They spoke, and we are. There was/is Sanskrit’s janati: “he begets,” from jana, “person.” Persons beget. Greek gignesthai (later, Latin’s gignere), “to be born” spawned (from Greek and Sanskrit) Greek genos (Latin genus): race, kin, kind; i.e., the kindred differentiations we may now make as “race,” “kin,” and “kind” were first a synergy of undifferentiated meaning—appreciable only retrospectively as such—genos. A genos spreads across the Earth, not yet differentiated as to race vs. kin, kin vs. kind. “We” were a genos, diasporic by nature, wanderers, wonderers by nature.
From genos was born genea: birth, race, family. In genea, the sense of our kind as kindred with our birth bears the legacy of Greek gignesthai. Old Norse kyn becomes High German kind (pronounced “kent”), “child.” From the sense of kindredness comes the sense of kind as belonging to us, primarily ascribed to how we are: a kind of kindredness. To be kind was, in Middle English, to be consistent with nature, fitting, to be of a good variety or in thriving condition, one of a kind, so exemplary, kind in its kind, thus kind to its kind, having an affectionate nature born of one’s kind, kind in its very kindness, echoing a lineage of genos.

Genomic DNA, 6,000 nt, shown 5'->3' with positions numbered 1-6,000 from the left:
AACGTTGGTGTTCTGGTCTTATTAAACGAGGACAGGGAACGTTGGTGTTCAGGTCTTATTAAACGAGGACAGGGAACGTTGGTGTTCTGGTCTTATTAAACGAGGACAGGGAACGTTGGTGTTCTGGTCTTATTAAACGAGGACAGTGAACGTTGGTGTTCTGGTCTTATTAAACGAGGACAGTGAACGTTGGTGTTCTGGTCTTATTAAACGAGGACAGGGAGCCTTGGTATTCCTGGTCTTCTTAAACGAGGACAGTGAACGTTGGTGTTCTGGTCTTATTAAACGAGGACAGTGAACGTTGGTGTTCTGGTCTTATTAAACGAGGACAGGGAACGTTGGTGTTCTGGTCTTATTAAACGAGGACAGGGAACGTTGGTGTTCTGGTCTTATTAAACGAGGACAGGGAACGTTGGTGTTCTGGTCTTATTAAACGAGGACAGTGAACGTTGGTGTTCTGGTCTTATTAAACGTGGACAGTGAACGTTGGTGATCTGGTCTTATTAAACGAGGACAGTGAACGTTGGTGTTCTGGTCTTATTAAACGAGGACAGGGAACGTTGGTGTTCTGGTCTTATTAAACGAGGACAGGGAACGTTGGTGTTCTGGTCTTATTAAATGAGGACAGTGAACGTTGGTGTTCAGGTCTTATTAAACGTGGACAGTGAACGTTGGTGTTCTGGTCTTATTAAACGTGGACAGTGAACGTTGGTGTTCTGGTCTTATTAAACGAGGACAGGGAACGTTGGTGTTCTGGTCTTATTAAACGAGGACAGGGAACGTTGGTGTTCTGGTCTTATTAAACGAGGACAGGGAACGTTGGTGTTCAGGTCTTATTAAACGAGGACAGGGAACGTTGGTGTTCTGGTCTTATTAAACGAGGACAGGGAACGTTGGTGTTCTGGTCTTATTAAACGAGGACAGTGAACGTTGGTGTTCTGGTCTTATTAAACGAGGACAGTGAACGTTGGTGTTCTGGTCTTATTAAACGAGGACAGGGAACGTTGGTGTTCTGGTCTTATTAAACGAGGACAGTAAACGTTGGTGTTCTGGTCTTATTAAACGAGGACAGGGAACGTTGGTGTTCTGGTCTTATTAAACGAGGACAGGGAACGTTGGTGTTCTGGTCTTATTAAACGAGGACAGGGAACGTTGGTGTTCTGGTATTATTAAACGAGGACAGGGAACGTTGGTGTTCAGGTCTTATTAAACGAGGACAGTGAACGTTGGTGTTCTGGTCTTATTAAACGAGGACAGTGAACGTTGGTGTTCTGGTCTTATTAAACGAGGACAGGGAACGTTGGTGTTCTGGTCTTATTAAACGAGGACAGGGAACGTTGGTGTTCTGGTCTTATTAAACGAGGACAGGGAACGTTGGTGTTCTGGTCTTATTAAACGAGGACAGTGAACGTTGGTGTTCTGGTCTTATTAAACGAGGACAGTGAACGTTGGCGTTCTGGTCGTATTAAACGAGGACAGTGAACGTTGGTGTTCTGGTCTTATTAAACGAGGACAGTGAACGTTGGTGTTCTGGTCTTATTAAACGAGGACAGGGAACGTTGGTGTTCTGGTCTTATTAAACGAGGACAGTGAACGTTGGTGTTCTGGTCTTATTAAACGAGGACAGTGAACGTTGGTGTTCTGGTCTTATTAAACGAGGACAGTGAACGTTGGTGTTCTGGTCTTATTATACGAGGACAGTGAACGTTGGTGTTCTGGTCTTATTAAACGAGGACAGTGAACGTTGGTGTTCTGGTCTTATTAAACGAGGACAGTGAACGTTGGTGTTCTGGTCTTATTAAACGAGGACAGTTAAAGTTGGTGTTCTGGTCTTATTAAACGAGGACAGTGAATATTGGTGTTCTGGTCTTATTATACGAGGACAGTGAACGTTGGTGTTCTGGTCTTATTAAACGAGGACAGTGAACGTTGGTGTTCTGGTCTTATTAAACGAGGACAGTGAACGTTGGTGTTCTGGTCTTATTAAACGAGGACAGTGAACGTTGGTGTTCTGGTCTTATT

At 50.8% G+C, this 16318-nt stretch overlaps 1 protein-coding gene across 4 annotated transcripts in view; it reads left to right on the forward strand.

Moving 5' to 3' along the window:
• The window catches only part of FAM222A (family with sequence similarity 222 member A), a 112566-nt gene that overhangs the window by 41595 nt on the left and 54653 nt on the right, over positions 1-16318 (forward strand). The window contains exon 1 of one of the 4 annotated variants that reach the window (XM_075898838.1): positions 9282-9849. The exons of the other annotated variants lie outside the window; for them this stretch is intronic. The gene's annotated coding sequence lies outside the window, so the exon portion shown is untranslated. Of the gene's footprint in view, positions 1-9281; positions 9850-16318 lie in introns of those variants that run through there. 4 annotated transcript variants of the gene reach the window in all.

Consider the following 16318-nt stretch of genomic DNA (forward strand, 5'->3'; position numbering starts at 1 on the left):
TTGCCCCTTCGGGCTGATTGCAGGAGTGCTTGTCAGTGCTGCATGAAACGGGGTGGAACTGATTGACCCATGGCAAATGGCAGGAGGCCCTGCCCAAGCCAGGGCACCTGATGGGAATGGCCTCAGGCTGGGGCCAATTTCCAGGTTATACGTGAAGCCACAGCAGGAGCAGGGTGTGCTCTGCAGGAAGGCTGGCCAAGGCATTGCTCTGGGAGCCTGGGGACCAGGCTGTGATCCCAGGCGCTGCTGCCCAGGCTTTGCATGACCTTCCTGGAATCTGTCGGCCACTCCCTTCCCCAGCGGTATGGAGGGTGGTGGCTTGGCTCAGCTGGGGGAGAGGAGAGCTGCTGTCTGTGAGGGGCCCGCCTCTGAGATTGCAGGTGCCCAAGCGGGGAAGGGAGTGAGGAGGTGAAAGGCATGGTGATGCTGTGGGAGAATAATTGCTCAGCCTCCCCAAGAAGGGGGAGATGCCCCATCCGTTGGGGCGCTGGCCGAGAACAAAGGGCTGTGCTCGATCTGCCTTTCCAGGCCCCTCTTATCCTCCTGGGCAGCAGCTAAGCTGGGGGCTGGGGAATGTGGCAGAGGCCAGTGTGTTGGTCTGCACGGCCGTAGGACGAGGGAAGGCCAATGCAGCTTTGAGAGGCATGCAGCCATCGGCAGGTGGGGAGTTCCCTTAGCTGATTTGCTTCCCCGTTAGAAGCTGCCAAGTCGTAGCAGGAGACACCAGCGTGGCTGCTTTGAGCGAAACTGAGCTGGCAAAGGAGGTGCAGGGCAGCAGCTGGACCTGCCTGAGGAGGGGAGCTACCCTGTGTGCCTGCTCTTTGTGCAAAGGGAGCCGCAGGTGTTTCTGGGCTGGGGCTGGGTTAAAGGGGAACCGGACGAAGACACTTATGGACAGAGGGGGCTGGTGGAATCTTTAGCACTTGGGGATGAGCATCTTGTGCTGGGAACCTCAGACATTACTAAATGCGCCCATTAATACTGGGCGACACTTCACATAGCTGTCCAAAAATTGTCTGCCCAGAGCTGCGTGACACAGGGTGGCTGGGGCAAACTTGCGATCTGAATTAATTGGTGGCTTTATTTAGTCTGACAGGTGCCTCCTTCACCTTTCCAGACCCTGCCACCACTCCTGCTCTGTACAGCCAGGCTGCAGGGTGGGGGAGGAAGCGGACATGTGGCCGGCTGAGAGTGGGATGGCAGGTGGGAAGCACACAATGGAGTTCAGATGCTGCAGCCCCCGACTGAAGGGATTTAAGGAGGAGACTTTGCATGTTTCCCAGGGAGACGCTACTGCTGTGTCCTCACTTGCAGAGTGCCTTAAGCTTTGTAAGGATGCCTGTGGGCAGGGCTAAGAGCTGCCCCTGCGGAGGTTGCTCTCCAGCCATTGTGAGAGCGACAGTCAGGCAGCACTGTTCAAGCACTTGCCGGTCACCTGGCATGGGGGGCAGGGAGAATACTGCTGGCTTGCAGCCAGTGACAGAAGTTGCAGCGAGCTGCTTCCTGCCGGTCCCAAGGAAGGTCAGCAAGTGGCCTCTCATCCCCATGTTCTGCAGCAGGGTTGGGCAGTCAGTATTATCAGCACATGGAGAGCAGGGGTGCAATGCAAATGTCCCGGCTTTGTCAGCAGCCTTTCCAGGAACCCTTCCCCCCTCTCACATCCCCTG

Genesis: the origin or coming into being. Yet, ‘being’ comes from Sanskrit bhavati and Greek phyein, Latin fui, Gothic bauen, Old Norse bUa, “to live, to dwell,” Middle English bEen. Genesis: the coming into living, into dwelling, not like the rock merely present, rather living, inhabiting.